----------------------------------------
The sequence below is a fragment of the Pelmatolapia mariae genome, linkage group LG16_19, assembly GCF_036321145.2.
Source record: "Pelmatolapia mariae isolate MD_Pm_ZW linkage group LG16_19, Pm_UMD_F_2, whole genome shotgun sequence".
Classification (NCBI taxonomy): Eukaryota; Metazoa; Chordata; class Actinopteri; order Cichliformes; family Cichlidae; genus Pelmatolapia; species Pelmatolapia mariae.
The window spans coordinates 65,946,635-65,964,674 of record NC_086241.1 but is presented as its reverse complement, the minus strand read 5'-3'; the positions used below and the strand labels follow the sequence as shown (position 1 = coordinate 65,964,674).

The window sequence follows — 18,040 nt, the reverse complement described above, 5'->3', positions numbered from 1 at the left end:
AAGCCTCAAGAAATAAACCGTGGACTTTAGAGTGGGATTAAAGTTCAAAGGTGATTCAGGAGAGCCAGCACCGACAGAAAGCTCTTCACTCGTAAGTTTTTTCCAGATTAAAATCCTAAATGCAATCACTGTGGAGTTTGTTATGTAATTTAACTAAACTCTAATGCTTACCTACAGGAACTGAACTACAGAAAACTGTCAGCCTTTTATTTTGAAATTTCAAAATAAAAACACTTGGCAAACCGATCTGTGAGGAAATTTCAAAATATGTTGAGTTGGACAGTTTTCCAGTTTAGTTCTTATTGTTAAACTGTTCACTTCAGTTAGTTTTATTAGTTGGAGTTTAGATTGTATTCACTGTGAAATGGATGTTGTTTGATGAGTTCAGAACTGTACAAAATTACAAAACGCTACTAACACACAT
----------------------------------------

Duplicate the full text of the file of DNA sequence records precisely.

The sequence below is a fragment of the Pelmatolapia mariae genome, linkage group LG16_19, assembly GCF_036321145.2.
Source record: "Pelmatolapia mariae isolate MD_Pm_ZW linkage group LG16_19, Pm_UMD_F_2, whole genome shotgun sequence".
Classification (NCBI taxonomy): Eukaryota; Metazoa; Chordata; class Actinopteri; order Cichliformes; family Cichlidae; genus Pelmatolapia; species Pelmatolapia mariae.
The window spans coordinates 65,946,635-65,964,674 of record NC_086241.1 but is presented as its reverse complement, the minus strand read 5'-3'; the positions used below and the strand labels follow the sequence as shown (position 1 = coordinate 65,964,674).

The window sequence follows — 18,040 nt, the reverse complement described above, 5'->3', positions numbered from 1 at the left end:
AAGCCTCAAGAAATAAACCGTGGACTTTAGAGTGGGATTAAAGTTCAAAGGTGATTCAGGAGAGCCAGCACCGACAGAAAGCTCTTCACTCGTAAGTTTTTTCCAGATTAAAATCCTAAATGCAATCACTGTGGAGTTTGTTATGTAATTTAACTAAACTCTAATGCTTACCTACAGGAACTGAACTACAGAAAACTGTCAGCCTTTTATTTTGAAATTTCAAAATAAAAACACTTGGCAAACCGATCTGTGAGGAAATTTCAAAATATGTTGAGTTGGACAGTTTTCCAGTTTAGTTCTTATTGTTAAACTGTTCACTTCAGTTAGTTTTATTAGTTGGAGTTTAGATTGTATTCACTGTGAAATGGATGTTGTTTGATGAGTTCAGAACTGTACAAAATTACAAAACGCTACTAACACACAT